What was once an inaccessible nature sanctuary, with steep hills and no throughway for wagons to safely enter, became a pin in a map for international tourists and even locals who were previously not able to walk down into the narrow gorge.
They were welcomed to the newly opened inns and roadhouses, like the Valley Green Inn, the only one of the crop that is still in operation today.
For more information about the history of Forbidden Drive, visit our website here.
Our hike to this iconic Wissahickon landmark is an ode to the park’s rich history. Instead of driving our cars to the busy Valley Green lots, we’re making a pilgrimage that was once of great prestige and privilege reserved for the lucky few who lived nearby.
in 1924 when it was closed to vehicular traffic. The park has flourished around this protected pedestrian walkway.
Today, the Drive is a main artery to the park and the place where many park visitors begin their love affair with the Wissahickon. Critics have corroborated this admiration in 2018 when Forbidden Drive was awarded Trail of the Year by the Pennsylvania Department of Conservation and Natural Resources. The next year, Friends of the Wissahickon made huge strides to protect this trail of huge historical significance, recreational use, and great practical value by initiating stream bank stabilization efforts. Without this project, which was made possible by numerous public and private donors and participants, parts of the Drive would be subject to collapse due to extreme cases of erosion.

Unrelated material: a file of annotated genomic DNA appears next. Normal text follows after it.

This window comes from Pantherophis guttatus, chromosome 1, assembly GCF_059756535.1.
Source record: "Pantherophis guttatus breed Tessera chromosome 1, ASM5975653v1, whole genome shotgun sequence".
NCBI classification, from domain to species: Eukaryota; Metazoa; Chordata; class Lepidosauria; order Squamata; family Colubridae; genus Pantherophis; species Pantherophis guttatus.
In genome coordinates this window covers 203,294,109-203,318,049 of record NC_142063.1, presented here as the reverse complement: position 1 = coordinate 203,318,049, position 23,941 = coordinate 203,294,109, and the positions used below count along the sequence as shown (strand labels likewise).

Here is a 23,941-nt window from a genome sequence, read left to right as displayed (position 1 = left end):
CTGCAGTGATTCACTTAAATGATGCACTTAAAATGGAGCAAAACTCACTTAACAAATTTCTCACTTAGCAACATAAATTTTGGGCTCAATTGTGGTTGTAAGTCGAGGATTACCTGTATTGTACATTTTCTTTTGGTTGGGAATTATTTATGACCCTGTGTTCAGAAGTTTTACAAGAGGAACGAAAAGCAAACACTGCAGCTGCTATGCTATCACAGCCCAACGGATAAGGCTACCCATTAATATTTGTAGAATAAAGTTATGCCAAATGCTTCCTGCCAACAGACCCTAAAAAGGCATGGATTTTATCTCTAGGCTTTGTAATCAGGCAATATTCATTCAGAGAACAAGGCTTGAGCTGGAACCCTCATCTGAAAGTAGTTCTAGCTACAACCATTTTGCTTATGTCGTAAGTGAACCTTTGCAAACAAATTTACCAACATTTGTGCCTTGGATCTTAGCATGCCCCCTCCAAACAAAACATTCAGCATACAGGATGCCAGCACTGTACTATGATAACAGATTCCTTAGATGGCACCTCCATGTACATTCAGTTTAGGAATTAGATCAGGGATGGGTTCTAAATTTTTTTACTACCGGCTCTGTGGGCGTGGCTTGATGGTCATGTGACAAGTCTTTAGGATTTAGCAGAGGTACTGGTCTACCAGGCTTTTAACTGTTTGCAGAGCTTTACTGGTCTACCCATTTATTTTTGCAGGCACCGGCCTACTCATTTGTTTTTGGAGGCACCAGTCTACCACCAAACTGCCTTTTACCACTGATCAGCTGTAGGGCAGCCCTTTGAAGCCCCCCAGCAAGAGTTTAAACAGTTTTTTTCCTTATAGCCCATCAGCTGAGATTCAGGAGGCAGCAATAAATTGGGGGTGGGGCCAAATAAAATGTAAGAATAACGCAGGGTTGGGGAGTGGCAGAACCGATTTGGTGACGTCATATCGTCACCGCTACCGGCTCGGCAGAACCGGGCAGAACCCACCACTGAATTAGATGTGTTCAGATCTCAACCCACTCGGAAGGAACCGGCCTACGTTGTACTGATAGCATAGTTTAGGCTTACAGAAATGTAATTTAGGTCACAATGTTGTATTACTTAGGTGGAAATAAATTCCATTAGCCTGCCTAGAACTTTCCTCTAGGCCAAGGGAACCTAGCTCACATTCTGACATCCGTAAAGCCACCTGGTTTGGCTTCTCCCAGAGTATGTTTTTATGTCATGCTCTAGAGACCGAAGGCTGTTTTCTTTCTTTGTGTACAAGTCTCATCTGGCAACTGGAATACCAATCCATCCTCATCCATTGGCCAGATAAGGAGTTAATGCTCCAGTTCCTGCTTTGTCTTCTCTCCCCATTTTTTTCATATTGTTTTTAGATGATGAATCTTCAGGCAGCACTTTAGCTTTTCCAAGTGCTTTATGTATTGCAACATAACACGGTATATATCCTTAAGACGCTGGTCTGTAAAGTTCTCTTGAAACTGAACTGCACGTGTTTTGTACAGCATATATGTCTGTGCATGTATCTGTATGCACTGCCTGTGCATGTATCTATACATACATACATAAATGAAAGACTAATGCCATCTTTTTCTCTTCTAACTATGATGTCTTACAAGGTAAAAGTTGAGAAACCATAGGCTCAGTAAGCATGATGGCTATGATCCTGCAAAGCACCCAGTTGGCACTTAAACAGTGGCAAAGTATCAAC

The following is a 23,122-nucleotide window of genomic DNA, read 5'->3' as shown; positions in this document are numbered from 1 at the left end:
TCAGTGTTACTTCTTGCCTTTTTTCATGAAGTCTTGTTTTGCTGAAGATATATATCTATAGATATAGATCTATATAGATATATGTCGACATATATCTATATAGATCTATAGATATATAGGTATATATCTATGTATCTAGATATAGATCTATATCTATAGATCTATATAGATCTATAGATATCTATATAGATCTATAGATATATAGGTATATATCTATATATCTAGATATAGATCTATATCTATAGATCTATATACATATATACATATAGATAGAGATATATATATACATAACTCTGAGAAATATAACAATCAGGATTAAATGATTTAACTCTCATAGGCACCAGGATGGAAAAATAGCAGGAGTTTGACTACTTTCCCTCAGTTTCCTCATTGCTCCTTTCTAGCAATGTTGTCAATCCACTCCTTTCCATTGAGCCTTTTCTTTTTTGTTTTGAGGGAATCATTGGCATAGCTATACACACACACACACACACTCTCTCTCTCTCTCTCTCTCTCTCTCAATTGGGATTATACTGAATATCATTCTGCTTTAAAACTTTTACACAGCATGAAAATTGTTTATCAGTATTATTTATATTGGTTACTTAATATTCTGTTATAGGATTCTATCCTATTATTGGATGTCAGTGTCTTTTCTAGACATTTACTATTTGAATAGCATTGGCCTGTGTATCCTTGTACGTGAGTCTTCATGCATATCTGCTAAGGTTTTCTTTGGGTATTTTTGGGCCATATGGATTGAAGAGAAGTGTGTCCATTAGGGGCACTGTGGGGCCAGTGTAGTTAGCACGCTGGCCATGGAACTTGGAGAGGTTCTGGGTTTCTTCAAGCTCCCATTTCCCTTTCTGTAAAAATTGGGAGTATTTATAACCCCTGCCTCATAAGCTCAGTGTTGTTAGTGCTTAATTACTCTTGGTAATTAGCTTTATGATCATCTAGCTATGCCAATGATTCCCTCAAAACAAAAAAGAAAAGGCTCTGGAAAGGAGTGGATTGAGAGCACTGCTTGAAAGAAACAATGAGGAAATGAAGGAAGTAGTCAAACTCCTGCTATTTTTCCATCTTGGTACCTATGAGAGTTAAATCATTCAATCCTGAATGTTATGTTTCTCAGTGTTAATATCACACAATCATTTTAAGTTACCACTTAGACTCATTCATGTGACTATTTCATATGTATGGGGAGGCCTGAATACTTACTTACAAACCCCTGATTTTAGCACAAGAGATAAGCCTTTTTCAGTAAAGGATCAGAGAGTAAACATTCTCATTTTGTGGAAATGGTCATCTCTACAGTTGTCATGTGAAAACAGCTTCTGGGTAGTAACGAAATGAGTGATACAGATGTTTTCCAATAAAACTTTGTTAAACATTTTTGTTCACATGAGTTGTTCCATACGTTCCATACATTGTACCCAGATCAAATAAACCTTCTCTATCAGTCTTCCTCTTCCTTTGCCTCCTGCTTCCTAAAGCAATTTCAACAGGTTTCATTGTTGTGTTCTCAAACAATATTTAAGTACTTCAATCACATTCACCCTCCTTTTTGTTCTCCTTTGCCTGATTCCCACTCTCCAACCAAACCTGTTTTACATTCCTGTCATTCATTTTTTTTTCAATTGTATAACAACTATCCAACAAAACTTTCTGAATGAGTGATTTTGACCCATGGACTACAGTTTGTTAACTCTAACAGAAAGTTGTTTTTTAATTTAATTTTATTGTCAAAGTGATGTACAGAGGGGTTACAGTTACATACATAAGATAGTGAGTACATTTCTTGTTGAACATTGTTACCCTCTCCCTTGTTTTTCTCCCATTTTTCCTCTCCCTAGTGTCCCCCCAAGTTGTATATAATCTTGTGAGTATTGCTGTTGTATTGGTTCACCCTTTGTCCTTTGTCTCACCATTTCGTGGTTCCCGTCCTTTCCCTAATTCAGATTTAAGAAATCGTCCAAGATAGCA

To round out our hike, take the Drive down the connector trail we used to hop onto the Yellow Trail shortly after you pass Glen Fern, which sits across the Creek approximately .6 miles down the Dr. Head West uphill back towards Pachella Field.
I enjoyed the varying terrain and thick brush surrounding the Yellow Trail. This is a fully immersive experience. You might hear chipmunks, birds, and squirrels scampering through the brush, surprised that another individual has found their secret spot. That’s how quiet it is. Navigate around a bend that seems it was carved out of a hill, with plant roots exposed in the earth up at your eye level. Trees fighting for sunlight, curving in and out of each other, supporting each other’s trunks.
Back at Pachella Field, you’ve knocked off 2 miles from your All Trails Journey! Only 48 more to go. Thankfully, we have 10 weeks of exploring ahead of us.
Photo courtesy of Charlotte Bernstein